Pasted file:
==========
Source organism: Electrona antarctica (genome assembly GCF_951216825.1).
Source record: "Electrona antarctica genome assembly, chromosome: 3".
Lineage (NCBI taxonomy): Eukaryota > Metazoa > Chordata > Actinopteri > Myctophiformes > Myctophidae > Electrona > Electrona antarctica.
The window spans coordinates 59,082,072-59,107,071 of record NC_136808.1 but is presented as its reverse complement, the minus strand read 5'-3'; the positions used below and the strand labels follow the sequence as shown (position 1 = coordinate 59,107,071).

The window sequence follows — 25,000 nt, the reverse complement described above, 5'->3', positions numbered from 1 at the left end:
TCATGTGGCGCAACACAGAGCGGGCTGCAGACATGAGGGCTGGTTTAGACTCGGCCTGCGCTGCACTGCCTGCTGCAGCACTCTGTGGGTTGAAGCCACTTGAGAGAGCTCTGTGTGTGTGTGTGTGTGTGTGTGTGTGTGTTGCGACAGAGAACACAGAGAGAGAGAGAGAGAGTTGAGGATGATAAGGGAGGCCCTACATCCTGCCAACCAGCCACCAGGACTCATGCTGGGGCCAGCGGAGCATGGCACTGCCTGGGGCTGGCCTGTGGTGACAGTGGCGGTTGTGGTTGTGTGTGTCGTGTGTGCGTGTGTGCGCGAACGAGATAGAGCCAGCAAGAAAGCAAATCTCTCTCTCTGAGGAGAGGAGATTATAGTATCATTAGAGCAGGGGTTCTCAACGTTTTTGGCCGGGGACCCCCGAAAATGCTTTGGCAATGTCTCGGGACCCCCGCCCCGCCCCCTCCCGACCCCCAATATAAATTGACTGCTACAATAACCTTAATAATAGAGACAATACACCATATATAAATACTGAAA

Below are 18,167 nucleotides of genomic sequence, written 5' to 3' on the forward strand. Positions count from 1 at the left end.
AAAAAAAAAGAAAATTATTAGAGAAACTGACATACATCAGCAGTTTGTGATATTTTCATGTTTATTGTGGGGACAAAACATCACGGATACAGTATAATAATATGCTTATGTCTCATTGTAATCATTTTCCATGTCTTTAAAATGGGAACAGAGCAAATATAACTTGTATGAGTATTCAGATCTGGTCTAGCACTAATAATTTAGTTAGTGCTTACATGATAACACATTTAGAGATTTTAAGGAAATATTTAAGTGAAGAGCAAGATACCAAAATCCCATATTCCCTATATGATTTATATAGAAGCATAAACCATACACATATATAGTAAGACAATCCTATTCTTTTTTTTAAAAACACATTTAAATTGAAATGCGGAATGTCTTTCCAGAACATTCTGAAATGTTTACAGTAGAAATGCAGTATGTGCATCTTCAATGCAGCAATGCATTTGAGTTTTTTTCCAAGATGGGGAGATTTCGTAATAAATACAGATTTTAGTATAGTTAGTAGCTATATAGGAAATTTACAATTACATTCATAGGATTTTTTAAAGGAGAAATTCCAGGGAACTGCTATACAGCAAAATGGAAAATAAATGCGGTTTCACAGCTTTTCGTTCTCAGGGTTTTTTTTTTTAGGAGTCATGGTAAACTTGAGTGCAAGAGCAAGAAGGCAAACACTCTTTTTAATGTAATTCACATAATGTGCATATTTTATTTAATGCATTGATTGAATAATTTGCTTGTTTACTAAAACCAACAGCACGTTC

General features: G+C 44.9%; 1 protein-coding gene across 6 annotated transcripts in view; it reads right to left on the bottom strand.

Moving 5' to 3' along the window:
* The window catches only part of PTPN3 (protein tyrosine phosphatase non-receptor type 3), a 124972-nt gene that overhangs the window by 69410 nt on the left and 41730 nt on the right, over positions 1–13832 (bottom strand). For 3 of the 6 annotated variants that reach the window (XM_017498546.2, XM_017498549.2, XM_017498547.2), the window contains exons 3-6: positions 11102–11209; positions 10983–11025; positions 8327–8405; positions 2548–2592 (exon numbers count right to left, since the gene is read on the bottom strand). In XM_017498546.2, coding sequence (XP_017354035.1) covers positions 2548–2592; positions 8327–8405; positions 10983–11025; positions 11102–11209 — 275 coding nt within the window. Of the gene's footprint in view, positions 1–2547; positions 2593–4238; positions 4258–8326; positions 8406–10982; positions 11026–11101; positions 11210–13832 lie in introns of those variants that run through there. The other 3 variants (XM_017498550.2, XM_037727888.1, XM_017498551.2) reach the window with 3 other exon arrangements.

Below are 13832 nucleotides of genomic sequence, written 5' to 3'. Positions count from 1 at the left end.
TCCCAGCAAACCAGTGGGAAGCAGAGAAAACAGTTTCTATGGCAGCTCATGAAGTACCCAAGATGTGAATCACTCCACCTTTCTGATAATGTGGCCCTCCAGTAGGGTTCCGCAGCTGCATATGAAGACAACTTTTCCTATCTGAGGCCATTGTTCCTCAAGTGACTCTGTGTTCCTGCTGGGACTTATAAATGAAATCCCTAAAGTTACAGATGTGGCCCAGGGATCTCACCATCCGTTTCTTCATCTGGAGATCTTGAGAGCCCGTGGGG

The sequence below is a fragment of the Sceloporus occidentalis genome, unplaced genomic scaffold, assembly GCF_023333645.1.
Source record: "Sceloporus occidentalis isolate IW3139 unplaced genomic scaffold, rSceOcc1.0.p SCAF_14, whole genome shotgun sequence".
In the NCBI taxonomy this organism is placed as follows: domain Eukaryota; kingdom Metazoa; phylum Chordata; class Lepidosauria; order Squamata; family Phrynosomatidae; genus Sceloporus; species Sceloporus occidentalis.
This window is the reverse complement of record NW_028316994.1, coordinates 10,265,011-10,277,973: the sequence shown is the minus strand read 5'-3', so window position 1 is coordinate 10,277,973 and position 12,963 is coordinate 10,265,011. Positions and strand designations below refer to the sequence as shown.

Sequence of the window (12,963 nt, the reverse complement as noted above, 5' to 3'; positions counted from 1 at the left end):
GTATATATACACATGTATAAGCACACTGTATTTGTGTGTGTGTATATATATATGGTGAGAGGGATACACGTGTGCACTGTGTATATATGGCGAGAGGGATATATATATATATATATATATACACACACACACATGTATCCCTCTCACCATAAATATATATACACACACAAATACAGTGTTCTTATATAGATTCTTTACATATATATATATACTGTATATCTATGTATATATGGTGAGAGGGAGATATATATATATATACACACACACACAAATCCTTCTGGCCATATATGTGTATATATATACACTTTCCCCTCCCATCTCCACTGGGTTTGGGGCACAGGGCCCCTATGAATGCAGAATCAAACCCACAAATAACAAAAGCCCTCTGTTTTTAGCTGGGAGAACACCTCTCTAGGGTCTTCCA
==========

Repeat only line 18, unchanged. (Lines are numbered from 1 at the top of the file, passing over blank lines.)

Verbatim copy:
Sequence of the window (12,963 nt, the reverse complement as noted above, 5' to 3'; positions counted from 1 at the left end):